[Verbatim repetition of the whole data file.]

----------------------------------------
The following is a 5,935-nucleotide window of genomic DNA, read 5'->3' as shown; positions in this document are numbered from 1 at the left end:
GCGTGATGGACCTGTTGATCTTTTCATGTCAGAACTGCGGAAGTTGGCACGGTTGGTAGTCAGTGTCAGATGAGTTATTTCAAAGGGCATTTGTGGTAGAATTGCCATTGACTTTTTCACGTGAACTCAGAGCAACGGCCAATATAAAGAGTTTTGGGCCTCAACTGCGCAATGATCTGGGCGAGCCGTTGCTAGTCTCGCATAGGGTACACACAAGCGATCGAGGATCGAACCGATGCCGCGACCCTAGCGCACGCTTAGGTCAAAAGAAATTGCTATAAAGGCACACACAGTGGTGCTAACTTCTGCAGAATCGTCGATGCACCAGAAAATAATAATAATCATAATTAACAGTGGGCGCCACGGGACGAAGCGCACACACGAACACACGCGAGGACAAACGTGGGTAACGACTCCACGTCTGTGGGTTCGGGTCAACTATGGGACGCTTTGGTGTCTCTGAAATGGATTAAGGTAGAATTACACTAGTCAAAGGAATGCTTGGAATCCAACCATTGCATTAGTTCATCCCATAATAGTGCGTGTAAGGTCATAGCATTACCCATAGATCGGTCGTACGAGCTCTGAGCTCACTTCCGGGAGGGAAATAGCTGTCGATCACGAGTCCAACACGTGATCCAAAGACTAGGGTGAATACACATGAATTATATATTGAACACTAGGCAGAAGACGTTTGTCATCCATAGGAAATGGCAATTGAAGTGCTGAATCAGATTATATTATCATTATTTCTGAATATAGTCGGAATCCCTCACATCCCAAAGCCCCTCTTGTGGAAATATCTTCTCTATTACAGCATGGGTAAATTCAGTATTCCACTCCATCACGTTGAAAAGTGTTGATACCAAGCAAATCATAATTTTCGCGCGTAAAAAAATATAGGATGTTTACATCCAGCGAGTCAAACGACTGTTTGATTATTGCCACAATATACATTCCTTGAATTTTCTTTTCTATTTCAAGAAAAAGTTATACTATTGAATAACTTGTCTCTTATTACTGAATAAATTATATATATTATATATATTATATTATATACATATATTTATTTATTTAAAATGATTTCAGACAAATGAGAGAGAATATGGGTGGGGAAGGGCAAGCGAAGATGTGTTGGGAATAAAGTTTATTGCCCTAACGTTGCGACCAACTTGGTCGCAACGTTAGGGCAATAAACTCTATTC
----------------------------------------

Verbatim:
The following is a 5,935-nucleotide window of genomic DNA, read 5'->3' as shown; positions in this document are numbered from 1 at the left end:
GCGTGATGGACCTGTTGATCTTTTCATGTCAGAACTGCGGAAGTTGGCACGGTTGGTAGTCAGTGTCAGATGAGTTATTTCAAAGGGCATTTGTGGTAGAATTGCCATTGACTTTTTCACGTGAACTCAGAGCAACGGCCAATATAAAGAGTTTTGGGCCTCAACTGCGCAATGATCTGGGCGAGCCGTTGCTAGTCTCGCATAGGGTACACACAAGCGATCGAGGATCGAACCGATGCCGCGACCCTAGCGCACGCTTAGGTCAAAAGAAATTGCTATAAAGGCACACACAGTGGTGCTAACTTCTGCAGAATCGTCGATGCACCAGAAAATAATAATAATCATAATTAACAGTGGGCGCCACGGGACGAAGCGCACACACGAACACACGCGAGGACAAACGTGGGTAACGACTCCACGTCTGTGGGTTCGGGTCAACTATGGGACGCTTTGGTGTCTCTGAAATGGATTAAGGTAGAATTACACTAGTCAAAGGAATGCTTGGAATCCAACCATTGCATTAGTTCATCCCATAATAGTGCGTGTAAGGTCATAGCATTACCCATAGATCGGTCGTACGAGCTCTGAGCTCACTTCCGGGAGGGAAATAGCTGTCGATCACGAGTCCAACACGTGATCCAAAGACTAGGGTGAATACACATGAATTATATATTGAACACTAGGCAGAAGACGTTTGTCATCCATAGGAAATGGCAATTGAAGTGCTGAATCAGATTATATTATCATTATTTCTGAATATAGTCGGAATCCCTCACATCCCAAAGCCCCTCTTGTGGAAATATCTTCTCTATTACAGCATGGGTAAATTCAGTATTCCACTCCATCACGTTGAAAAGTGTTGATACCAAGCAAATCATAATTTTCGCGCGTAAAAAAATATAGGATGTTTACATCCAGCGAGTCAAACGACTGTTTGATTATTGCCACAATATACATTCCTTGAATTTTCTTTTCTATTTCAAGAAAAAGTTATACTATTGAATAACTTGTCTCTTATTACTGAATAAATTATATATATTATATATATTATATTATATACATATATTTATTTATTTAAAATGATTTCAGACAAATGAGAGAGAATATGGGTGGGGAAGGGCAAGCGAAGATGTGTTGGGAATAAAGTTTATTGCCCTAACGTTGCGACCAACTTGGTCGCAACGTTAGGGCAATAAACTCTATTC